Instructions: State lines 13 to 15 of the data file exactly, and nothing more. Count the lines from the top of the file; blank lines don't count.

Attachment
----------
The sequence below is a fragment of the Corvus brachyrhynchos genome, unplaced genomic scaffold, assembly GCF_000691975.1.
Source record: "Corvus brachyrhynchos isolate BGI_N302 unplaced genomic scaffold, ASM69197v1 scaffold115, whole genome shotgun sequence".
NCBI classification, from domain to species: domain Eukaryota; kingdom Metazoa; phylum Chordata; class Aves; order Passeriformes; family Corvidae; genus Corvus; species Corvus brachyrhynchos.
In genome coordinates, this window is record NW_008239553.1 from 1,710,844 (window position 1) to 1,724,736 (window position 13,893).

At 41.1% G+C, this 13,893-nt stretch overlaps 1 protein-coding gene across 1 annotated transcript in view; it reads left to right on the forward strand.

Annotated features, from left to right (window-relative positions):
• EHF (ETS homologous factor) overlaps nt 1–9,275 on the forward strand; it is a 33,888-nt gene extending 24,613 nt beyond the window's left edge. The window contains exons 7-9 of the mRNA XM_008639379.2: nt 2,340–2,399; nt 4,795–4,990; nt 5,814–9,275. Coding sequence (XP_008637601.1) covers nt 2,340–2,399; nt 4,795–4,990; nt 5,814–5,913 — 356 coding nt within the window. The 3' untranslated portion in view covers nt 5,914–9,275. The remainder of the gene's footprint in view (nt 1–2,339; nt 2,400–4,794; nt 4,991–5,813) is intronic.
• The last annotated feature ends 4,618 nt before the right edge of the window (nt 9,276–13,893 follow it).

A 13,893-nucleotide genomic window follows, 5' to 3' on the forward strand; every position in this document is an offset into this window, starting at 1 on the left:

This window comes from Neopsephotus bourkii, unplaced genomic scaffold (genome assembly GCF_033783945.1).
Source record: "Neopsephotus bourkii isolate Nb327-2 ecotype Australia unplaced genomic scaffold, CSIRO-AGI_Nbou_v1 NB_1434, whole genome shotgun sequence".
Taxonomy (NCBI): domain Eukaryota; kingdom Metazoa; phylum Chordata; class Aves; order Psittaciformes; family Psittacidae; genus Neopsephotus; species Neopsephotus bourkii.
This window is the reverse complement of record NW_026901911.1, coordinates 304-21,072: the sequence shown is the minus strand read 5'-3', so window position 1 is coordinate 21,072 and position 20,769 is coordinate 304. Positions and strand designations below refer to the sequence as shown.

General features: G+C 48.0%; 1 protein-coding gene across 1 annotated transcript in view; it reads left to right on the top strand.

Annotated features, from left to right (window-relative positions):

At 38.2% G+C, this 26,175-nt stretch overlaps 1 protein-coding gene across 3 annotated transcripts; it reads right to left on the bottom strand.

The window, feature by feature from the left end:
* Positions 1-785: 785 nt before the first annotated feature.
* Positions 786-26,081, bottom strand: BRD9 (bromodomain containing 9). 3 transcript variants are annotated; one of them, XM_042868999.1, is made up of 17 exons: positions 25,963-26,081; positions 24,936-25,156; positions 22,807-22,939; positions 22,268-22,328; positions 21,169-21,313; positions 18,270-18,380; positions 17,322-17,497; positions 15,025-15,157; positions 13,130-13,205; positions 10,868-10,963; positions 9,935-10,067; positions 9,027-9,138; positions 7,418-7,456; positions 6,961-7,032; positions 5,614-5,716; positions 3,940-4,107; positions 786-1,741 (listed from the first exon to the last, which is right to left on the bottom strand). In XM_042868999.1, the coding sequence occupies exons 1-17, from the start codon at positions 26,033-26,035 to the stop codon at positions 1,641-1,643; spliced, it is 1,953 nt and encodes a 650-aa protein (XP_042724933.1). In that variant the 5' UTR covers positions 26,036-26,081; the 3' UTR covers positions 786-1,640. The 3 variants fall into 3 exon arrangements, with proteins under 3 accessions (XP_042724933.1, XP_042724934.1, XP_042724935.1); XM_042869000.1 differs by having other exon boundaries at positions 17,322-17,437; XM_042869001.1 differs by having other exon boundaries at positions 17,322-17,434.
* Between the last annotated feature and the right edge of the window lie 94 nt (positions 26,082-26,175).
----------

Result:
This window is the reverse complement of record NW_026901911.1, coordinates 304-21,072: the sequence shown is the minus strand read 5'-3', so window position 1 is coordinate 21,072 and position 20,769 is coordinate 304. Positions and strand designations below refer to the sequence as shown.

General features: G+C 48.0%; 1 protein-coding gene across 1 annotated transcript in view; it reads left to right on the top strand.

Annotated features, from left to right (window-relative positions):